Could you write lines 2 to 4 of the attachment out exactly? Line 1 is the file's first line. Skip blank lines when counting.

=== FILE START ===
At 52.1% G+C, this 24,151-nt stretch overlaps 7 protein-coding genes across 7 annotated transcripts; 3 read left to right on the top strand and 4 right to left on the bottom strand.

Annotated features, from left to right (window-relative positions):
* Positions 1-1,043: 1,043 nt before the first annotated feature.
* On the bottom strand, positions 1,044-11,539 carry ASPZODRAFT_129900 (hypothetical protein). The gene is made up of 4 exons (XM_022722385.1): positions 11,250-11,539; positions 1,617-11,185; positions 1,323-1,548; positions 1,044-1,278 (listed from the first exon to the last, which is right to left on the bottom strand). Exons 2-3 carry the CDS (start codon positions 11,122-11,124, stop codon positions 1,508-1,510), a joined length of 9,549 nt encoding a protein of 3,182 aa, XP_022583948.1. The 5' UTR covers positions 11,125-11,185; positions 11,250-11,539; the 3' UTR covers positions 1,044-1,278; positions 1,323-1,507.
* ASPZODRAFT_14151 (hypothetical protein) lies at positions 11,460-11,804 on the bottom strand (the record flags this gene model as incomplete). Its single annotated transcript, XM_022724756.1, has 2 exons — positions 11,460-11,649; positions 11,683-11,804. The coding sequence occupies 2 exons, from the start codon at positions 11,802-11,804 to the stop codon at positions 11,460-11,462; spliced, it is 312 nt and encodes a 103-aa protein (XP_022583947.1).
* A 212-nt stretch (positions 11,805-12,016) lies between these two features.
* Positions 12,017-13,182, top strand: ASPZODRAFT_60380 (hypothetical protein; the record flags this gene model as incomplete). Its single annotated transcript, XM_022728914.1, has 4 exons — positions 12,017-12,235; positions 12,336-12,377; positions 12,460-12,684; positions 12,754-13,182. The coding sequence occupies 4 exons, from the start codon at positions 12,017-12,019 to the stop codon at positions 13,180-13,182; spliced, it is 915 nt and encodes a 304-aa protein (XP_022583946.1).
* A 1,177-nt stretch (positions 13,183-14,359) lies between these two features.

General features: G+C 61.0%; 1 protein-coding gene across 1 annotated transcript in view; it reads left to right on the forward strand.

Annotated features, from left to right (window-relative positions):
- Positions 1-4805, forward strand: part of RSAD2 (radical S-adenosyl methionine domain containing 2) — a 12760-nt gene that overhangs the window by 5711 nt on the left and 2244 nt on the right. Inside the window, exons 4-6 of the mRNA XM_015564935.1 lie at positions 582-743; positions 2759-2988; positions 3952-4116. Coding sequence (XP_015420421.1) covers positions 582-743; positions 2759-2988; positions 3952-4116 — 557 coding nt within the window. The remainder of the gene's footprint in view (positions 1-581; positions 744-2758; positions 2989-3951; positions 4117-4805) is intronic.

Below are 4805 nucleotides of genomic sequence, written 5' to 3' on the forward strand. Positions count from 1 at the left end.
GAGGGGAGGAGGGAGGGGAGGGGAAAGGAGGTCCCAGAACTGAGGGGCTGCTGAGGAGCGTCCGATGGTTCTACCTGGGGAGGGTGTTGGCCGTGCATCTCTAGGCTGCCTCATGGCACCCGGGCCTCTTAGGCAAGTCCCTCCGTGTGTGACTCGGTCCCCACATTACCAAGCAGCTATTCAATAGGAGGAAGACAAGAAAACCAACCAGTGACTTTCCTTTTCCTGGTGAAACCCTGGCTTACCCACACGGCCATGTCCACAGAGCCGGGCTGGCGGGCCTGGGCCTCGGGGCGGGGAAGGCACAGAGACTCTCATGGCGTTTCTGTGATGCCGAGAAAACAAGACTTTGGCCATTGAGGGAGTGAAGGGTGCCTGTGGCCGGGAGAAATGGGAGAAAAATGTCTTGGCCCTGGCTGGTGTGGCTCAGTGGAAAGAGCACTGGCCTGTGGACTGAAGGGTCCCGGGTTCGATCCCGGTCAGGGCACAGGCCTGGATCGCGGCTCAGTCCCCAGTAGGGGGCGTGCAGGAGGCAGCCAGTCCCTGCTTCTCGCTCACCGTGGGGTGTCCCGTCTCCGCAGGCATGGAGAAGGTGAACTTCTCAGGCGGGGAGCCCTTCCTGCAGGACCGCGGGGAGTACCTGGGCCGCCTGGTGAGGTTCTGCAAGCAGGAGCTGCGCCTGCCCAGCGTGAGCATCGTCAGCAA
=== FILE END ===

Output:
Annotated features, from left to right (window-relative positions):
* Positions 1-1,043: 1,043 nt before the first annotated feature.
* On the bottom strand, positions 1,044-11,539 carry ASPZODRAFT_129900 (hypothetical protein). The gene is made up of 4 exons (XM_022722385.1): positions 11,250-11,539; positions 1,617-11,185; positions 1,323-1,548; positions 1,044-1,278 (listed from the first exon to the last, which is right to left on the bottom strand). Exons 2-3 carry the CDS (start codon positions 11,122-11,124, stop codon positions 1,508-1,510), a joined length of 9,549 nt encoding a protein of 3,182 aa, XP_022583948.1. The 5' UTR covers positions 11,125-11,185; positions 11,250-11,539; the 3' UTR covers positions 1,044-1,278; positions 1,323-1,507.